The truth is that Venezuela is producing less and less than usual, but that’s irrelevant.


We demand that the CNE immediately release the information on non-eligible candidates on national and regional media, on mandatory broadcast, through bulletins and micro bulletins, because voters have the right to know,” said MUD electoral manager Liliana Hernández yesterday, explaining that the CNE has an obligation to do so, reminding the rectoras that they’ve already violated various political rights of voters.

Meanwhile, CNE head Tibisay Lucena claimed that the body fulfilled all the steps established on the electoral timetable, mirroring the arguments used by rectora Tania D’Amelio to justify their refusal to replace the candidates: that the CNE has the authority to establish the period, that they’d set August 16th as the limit to make changes to the ballot and, consequently, any attempt of replacing candidates now is inadmissible and outside the legal period.

Lucena also said that 50% of inspections have concluded, that all technicians and polling station managers have been trained and that they’ll finish distributing electoral material today.

Vote intention

Based on a sample of 1,500 people, taken between September 1st and 20th in both urban and rural areas of the country, Venebarómetro’s special edition on 2017 elections showed that 55.7% of Venezuelans are “completely sure” that they’ll vote on October 15th, while 29.9% said they “might vote” and only 5.3% said they were “completely sure” that they won’t vote. Among those who have the intention of voting, 51.7% said they’d vote for opposition candidates while 27.6% said they’d vote of PSUV candidates. On the opposition’s decision to participate in the coming elections, there’s general consensus: 72.5% think that they should go while 22.1% think they shouldn’t. 90.2% think the country’s situation is negative and 9.7% think it’s positive. But, hey!, get this: 68.1% of government supporters think the situation is negative.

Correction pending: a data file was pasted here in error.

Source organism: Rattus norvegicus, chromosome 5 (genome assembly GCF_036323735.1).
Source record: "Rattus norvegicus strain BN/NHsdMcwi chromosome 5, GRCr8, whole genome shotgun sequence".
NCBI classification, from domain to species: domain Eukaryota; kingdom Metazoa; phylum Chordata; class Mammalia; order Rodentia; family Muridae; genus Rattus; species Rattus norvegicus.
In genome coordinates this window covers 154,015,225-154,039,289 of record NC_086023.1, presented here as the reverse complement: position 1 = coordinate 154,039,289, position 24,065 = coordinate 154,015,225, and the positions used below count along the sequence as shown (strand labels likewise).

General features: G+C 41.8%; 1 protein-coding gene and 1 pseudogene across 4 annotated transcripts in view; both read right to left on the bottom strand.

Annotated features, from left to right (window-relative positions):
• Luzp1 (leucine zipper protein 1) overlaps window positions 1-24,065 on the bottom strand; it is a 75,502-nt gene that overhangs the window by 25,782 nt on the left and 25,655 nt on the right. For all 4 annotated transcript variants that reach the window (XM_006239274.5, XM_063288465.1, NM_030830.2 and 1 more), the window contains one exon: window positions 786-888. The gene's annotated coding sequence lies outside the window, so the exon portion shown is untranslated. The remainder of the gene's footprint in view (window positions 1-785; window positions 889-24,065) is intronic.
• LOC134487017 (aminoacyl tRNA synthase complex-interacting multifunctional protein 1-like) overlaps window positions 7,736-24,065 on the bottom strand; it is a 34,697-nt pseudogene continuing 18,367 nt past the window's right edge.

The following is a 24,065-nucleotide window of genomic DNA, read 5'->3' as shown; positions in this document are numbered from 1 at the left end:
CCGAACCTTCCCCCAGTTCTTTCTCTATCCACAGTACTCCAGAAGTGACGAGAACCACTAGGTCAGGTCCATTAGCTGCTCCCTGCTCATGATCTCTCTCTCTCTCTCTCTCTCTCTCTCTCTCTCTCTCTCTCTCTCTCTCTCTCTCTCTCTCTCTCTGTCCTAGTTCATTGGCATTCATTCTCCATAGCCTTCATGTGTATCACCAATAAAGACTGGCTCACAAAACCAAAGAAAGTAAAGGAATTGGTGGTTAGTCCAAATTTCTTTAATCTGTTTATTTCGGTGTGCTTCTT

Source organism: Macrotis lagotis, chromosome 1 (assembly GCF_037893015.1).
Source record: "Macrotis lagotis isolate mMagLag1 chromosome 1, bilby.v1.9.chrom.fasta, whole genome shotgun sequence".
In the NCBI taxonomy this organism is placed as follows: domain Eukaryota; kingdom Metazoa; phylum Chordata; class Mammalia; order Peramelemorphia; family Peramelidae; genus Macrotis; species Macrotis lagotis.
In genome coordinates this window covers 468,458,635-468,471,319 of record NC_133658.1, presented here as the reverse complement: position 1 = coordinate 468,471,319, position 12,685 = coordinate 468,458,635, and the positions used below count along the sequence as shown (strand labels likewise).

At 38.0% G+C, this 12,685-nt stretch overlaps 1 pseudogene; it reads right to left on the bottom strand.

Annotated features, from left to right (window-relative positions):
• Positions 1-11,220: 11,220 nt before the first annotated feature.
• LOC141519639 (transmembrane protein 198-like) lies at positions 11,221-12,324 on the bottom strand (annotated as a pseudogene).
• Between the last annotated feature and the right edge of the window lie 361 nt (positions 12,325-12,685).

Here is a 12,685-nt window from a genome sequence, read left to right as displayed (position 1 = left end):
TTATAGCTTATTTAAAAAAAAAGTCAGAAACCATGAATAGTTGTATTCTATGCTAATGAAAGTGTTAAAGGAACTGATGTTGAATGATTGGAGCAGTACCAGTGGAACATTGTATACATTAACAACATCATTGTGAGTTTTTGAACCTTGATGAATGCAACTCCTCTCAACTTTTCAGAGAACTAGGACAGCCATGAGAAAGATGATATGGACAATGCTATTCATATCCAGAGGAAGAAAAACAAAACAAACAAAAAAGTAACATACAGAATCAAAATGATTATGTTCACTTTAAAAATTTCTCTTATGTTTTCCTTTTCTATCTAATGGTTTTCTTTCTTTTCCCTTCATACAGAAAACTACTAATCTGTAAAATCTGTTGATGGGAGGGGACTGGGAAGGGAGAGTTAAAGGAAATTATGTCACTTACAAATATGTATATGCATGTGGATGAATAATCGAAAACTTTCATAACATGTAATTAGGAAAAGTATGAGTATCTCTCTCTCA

Journalism’s not a crime

Journalists Jesús Medina Ezaine (Venezuelan), Roberto Di Matteo (Swiss) and Filippo Rossi (Italian) were granted full freedom after having been arbitrarily detained for 48 hours by the National Guard as they were getting ready to start a journalistic research in the Tocorón prison. Judge Alfonsina Vega, of the fifth court of control, decided that the 14th Prosecutor didn’t have adequate evidence to substantiate any crimes. Lawyer Martín López explained that the journalists didn’t commit any crime, since they accessed the prison authorized by its director, so their rights were violated. Confiscated equipment, which the National Guard exhibited on the same table where they show drugs and weapons, hasn’t been returned to them yet.

Just like taking pictures showing the healthcare crisis radically changed Mrs. Lenny Martínez’s life, trying to conduct research on the hell of our prisons spoiled the lives of these journalists.

Naky Soto

Naky gets called Naibet at home and at the bank. She coordinates training programs for an NGO. She collects moments and turns them into words. She has more stories than freckles.